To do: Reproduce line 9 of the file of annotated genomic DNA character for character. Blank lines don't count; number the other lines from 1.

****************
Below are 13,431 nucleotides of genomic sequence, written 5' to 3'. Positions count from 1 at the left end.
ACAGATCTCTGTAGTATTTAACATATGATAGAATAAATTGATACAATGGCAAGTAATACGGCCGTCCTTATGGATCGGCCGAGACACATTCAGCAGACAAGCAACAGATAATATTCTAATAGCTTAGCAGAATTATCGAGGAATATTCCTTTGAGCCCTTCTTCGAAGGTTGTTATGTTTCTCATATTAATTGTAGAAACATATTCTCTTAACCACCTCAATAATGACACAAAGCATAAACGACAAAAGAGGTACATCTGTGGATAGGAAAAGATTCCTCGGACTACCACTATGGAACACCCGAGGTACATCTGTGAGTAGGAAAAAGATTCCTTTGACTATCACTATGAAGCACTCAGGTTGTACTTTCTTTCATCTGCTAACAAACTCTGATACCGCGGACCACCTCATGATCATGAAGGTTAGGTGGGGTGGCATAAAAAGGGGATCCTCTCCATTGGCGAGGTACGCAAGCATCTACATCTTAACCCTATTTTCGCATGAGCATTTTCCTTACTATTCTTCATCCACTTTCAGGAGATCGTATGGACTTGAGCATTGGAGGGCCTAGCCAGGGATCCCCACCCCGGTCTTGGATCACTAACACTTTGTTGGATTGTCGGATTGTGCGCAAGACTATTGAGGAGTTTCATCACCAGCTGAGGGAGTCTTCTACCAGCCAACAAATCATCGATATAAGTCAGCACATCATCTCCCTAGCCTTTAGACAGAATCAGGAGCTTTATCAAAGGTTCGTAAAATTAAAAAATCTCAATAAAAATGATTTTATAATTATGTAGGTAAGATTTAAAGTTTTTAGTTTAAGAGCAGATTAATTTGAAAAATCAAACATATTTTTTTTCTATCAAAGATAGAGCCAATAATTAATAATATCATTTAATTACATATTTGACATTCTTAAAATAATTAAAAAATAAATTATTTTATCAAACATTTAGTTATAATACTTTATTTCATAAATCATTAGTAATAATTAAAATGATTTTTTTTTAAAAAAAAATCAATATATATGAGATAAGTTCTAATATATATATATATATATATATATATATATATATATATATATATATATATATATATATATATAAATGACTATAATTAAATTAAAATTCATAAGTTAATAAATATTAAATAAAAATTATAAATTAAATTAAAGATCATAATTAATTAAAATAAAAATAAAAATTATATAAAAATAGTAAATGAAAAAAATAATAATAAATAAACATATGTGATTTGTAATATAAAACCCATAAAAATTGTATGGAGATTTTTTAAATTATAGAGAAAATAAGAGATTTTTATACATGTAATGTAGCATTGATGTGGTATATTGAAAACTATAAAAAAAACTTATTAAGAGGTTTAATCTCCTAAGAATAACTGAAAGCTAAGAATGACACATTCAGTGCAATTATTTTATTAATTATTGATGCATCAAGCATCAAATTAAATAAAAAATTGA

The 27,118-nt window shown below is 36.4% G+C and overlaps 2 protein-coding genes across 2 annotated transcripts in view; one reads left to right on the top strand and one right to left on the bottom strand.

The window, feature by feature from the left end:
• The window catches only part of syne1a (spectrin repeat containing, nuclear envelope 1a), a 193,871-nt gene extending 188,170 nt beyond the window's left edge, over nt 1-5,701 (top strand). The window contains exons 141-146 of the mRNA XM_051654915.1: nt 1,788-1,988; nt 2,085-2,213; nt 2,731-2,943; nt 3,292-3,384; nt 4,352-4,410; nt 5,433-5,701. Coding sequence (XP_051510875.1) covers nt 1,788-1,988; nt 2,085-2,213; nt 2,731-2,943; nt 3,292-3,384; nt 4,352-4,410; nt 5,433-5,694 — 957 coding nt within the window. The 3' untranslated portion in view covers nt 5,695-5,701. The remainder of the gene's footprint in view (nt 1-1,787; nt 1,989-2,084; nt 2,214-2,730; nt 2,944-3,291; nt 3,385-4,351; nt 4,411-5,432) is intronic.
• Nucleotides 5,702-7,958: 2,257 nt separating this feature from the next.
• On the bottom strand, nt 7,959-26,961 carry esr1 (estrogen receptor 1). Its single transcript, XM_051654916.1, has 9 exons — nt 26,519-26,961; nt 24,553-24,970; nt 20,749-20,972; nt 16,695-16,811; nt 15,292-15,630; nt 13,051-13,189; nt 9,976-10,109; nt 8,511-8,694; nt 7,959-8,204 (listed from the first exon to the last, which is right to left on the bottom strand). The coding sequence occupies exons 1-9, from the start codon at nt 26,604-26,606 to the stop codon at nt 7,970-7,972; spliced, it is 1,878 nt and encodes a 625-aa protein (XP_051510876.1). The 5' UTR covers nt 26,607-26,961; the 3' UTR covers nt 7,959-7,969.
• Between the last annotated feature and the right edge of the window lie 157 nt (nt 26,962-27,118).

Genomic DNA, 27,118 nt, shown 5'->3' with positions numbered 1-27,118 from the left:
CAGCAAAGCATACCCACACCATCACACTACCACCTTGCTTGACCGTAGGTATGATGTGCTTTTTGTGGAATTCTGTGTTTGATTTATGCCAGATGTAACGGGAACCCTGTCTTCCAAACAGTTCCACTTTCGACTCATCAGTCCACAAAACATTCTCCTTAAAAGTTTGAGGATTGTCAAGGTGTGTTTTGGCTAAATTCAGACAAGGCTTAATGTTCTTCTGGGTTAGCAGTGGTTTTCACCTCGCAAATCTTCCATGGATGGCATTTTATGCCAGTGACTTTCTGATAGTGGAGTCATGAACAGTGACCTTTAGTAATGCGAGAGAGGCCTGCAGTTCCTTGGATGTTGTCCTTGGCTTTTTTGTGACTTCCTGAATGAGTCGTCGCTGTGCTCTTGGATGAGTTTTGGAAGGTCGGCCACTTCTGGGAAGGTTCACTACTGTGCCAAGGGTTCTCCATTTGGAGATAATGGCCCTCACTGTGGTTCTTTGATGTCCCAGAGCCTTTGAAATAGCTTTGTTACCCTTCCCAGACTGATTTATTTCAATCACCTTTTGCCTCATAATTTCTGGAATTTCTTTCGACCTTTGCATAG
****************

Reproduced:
Genomic DNA, 27,118 nt, shown 5'->3' with positions numbered 1-27,118 from the left: